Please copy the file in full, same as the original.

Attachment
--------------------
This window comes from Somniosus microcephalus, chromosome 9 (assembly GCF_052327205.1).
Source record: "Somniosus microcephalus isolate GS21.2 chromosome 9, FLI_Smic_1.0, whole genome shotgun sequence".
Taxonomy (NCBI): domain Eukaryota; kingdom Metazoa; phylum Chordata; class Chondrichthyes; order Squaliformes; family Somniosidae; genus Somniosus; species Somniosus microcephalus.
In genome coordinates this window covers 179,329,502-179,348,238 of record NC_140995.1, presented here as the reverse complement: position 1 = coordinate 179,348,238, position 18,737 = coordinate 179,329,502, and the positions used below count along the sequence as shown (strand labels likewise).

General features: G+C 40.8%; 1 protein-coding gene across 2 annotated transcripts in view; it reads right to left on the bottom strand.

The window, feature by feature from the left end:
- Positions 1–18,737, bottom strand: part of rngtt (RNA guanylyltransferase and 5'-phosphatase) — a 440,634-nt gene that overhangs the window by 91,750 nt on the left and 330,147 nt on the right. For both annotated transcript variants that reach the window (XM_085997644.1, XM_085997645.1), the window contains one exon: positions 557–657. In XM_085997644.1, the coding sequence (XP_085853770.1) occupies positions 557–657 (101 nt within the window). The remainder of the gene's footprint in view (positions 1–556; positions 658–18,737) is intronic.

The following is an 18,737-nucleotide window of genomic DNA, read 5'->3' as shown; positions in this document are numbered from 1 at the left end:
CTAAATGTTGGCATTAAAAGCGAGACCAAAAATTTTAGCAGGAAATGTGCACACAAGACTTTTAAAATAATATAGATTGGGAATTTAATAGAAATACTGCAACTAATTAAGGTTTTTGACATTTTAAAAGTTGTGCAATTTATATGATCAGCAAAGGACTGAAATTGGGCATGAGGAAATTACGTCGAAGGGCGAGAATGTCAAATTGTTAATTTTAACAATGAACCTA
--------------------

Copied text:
This window comes from Somniosus microcephalus, chromosome 9 (assembly GCF_052327205.1).
Source record: "Somniosus microcephalus isolate GS21.2 chromosome 9, FLI_Smic_1.0, whole genome shotgun sequence".
Taxonomy (NCBI): domain Eukaryota; kingdom Metazoa; phylum Chordata; class Chondrichthyes; order Squaliformes; family Somniosidae; genus Somniosus; species Somniosus microcephalus.
In genome coordinates this window covers 179,329,502-179,348,238 of record NC_140995.1, presented here as the reverse complement: position 1 = coordinate 179,348,238, position 18,737 = coordinate 179,329,502, and the positions used below count along the sequence as shown (strand labels likewise).

General features: G+C 40.8%; 1 protein-coding gene across 2 annotated transcripts in view; it reads right to left on the bottom strand.

The window, feature by feature from the left end:
- Positions 1–18,737, bottom strand: part of rngtt (RNA guanylyltransferase and 5'-phosphatase) — a 440,634-nt gene that overhangs the window by 91,750 nt on the left and 330,147 nt on the right. For both annotated transcript variants that reach the window (XM_085997644.1, XM_085997645.1), the window contains one exon: positions 557–657. In XM_085997644.1, the coding sequence (XP_085853770.1) occupies positions 557–657 (101 nt within the window). The remainder of the gene's footprint in view (positions 1–556; positions 658–18,737) is intronic.

The following is an 18,737-nucleotide window of genomic DNA, read 5'->3' as shown; positions in this document are numbered from 1 at the left end:
CTAAATGTTGGCATTAAAAGCGAGACCAAAAATTTTAGCAGGAAATGTGCACACAAGACTTTTAAAATAATATAGATTGGGAATTTAATAGAAATACTGCAACTAATTAAGGTTTTTGACATTTTAAAAGTTGTGCAATTTATATGATCAGCAAAGGACTGAAATTGGGCATGAGGAAATTACGTCGAAGGGCGAGAATGTCAAATTGTTAATTTTAACAATGAACCTA